Also consider the 67 playoff games the HEAT have played in in that span (66 of which Wade started). That all adds up to Wade appearing in 92 games per 82 game season (accounting for the 66 game lockout-shortened season) over three-plus years. Again, he's not going to eat up 40 minutes per game anymore, but he can still drive, sink daggers late, and play above the rim when he needs to. So, yes, Wade is older, but coach Erik Spoelstra is managing him (and his knees) with an eye on the three-peat.

4. The Eastern Conference is apparently a two team race. Any thoughts on why the East is so terrible? If Miami and Indiana played a seven game series right now who do you think would win? What about in the Eastern Conference Finals?

Kevin: I have no idea, but it has been substandard to the Western Conference for years and it has only become more pronounced this season. If the season ended today, there would be three sub-.500 teams from the East in the picture, while the West would have three teams at .500 or better (including the Suns) who would miss it. That hardly seems fair, right? I don't know how it happened, and I have no idea how the powers-that-be are going to fix it.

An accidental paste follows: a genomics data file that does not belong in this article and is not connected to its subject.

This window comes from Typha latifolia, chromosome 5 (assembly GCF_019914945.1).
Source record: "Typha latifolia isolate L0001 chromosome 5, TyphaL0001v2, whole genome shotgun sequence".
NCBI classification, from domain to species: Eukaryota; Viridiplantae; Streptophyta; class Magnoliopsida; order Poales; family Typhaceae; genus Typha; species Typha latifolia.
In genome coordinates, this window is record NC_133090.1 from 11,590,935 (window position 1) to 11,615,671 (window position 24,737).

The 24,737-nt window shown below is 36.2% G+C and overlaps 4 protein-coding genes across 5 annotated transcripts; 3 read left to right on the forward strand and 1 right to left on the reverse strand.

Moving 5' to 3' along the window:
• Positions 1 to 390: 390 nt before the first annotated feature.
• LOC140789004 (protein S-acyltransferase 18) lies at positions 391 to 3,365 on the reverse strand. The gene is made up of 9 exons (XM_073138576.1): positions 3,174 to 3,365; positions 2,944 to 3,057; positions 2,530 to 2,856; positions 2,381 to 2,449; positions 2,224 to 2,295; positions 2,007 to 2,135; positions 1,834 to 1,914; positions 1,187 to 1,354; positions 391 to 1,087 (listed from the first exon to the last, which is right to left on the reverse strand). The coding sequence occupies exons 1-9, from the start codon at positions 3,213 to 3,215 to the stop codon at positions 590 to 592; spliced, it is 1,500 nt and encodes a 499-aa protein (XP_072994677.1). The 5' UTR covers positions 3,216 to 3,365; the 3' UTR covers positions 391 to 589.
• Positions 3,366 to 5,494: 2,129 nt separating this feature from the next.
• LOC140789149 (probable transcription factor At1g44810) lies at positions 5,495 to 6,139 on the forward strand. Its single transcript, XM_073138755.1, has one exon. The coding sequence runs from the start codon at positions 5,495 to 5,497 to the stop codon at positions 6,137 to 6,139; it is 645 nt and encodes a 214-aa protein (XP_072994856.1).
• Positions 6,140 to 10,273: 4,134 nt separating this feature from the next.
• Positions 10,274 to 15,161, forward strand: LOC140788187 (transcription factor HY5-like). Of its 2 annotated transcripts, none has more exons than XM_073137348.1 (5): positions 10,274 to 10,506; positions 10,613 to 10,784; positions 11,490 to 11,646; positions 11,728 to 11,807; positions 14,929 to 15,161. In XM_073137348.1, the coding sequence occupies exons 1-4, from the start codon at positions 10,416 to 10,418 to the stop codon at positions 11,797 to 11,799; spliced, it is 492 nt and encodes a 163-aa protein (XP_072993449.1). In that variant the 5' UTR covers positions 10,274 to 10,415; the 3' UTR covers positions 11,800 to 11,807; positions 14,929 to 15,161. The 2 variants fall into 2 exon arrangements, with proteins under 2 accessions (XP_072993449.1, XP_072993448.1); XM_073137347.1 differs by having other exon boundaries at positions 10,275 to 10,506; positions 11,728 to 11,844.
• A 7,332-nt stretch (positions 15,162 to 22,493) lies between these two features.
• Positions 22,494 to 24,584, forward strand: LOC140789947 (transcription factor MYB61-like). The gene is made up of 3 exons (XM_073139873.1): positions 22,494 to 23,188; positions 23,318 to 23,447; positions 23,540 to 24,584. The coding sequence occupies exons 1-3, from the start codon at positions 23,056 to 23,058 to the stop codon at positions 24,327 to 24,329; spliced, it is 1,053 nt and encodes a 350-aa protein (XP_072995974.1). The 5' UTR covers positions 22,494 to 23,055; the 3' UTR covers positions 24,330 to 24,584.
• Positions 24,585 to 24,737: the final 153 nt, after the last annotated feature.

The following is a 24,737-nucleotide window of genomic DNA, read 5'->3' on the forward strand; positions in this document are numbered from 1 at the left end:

The Pacers are really strong, and the HEAT as they stand have no answer for the NBA's leading shot blocker, Roy Hibbert. If they played a seven game series today, I think the Pacers would really give Miami a lot of problems. Although it would be close, I think the home court clinching team would come out on top, and as it stands, the Pacers are the home court clinching team.